Publishers are feeding the gifting market as never before – apparently 800 titles were launched last week alone – and this cannot be good for readers or for writers. The pressure on editors and sales people to publish books that will crack into Amazon's top 10 is unbearable, which means that we'll be served up the same, predictable fare until we stop buying the stuff in protest. Our apparent love of the mundane, however, suggests that this isn't going to happen any time soon.I will not stand for this elitism! No, I'm not joking. The notion that Amazon is somehow at fault for folks in the UK and America having less-than-adventurous literary tastes is preposterous. Are we to believe that before the advent of the Internet folks were lining up at the mom and pop bookstores across England to buy the latest from Zadie Smith and Ian McEwan and now they're all buying television celebrity cookbooks? Because that's what this would seem to imply:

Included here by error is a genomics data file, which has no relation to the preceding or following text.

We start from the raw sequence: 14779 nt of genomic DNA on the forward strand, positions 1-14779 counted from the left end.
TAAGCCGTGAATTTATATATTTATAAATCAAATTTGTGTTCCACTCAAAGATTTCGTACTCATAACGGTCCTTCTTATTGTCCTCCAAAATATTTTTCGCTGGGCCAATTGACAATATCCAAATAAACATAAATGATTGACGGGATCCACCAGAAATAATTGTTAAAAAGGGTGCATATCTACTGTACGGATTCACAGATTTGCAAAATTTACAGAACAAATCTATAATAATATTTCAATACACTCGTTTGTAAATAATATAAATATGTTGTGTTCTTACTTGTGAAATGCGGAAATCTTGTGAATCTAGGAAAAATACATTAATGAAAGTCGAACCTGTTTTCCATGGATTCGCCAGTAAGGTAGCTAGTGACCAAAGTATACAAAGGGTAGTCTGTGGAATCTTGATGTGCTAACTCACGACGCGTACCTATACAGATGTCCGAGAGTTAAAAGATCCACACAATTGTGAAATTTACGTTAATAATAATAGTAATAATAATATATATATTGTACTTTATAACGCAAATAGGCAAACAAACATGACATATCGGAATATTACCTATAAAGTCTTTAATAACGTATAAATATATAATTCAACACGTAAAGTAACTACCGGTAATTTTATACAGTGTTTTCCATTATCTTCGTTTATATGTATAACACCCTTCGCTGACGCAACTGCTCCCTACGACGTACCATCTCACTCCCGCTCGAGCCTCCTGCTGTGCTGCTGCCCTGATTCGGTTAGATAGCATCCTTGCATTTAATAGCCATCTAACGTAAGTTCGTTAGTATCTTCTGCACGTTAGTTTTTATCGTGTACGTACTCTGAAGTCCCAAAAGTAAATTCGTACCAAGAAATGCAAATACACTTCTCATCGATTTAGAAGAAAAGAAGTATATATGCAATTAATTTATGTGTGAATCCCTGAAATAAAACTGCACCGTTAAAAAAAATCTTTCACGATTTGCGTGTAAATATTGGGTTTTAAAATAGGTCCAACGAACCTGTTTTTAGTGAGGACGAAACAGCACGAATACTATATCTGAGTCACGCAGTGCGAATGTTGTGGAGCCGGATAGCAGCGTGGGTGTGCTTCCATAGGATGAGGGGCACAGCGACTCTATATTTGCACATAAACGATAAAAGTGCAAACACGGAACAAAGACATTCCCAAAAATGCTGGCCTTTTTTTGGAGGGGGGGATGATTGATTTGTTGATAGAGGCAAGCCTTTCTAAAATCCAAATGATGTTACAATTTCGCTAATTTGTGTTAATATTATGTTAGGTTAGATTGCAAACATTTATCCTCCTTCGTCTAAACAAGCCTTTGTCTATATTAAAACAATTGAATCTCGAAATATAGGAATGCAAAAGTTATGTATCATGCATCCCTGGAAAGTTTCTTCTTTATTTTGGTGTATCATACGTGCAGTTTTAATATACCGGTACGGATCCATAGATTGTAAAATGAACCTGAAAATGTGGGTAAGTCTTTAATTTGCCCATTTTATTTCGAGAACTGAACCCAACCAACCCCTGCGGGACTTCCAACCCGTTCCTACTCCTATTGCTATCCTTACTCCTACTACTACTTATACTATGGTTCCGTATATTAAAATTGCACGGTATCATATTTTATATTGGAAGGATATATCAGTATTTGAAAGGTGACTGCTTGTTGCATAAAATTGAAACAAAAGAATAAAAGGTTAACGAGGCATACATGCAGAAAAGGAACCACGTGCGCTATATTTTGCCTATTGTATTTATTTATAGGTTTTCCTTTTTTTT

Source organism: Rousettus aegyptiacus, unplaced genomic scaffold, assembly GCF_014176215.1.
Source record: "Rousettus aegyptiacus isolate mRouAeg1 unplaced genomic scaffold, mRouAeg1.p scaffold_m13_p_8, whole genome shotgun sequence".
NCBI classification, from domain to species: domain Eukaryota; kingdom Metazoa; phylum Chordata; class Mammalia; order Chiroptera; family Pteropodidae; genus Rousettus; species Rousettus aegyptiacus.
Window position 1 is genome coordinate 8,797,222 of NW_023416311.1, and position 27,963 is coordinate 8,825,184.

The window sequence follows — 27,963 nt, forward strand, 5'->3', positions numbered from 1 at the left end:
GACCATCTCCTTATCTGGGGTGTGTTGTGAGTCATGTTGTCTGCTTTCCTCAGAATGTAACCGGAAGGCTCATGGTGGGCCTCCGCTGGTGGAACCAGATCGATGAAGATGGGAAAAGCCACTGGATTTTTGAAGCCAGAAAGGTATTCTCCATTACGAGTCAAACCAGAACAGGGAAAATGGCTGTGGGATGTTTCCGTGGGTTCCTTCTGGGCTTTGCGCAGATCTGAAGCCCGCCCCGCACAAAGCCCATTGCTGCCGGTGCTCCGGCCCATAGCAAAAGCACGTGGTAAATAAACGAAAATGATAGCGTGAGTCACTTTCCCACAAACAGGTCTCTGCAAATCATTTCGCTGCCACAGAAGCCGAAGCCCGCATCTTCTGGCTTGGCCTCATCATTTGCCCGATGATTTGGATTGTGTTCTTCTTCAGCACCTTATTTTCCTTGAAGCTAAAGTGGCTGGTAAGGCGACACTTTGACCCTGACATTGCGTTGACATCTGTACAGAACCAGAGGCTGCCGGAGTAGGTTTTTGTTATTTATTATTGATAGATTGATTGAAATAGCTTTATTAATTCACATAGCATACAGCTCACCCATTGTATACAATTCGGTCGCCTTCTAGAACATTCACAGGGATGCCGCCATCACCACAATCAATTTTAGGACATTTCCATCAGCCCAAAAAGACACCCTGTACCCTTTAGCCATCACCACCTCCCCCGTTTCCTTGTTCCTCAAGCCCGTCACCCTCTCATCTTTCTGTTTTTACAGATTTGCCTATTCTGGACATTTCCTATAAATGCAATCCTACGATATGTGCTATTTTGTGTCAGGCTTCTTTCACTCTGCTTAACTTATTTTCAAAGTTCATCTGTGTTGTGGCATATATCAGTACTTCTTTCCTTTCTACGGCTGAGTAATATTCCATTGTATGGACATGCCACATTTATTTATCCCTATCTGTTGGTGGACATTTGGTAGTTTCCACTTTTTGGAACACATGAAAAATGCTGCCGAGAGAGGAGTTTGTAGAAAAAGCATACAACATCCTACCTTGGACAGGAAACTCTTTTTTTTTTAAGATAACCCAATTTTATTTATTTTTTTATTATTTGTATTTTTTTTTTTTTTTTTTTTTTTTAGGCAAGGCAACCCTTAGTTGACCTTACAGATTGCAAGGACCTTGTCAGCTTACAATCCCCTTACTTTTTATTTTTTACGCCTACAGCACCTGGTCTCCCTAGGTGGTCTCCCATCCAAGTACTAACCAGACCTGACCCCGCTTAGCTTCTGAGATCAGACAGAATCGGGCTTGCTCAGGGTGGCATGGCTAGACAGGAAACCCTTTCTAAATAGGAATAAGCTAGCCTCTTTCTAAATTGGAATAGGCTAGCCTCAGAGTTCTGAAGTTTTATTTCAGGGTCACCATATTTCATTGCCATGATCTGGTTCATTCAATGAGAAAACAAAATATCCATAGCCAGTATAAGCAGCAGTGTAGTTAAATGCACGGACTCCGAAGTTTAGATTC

Comparing the list from 1998 with any of those from the 2000s makes for sober reading. Ian McEwan and Tom Wolfe had the bestselling books that freshman year, alongside staples such as Delia Smith and Terry Pratchett. It seems a good-ish list, a varied bunch of titles that seem to aspire to be the best of their particular genre. As such it is an anomaly - almost every other year is a depressing mixture of cookbooks, humour titles and celebrity cash ins; titles that seem, at least to me, that they would much prefer to be DVDs.I'd argue that we're not seeing changing tastes but rather a larger, more varied user base. Amazon hasn't changed us, we've changed Amazon. The Internet has exploded since 1998. Far more people have access and are making far more of their purchases online. Naturally this leads to more buying of the "depressing mixture" on Amazon, books that appeal to the lowest common denominator. Seems pretty basic to me. Blaming Amazon for that is foolish.
And anyone who is going to buy a book solely because it happens to be on some Amazon Top 10 list is a boob anyway and isn't likely to buy the kind of serious novels this Evers chap approves of. There are certainly good reasons to be critical of Amazon, but this is not one of them.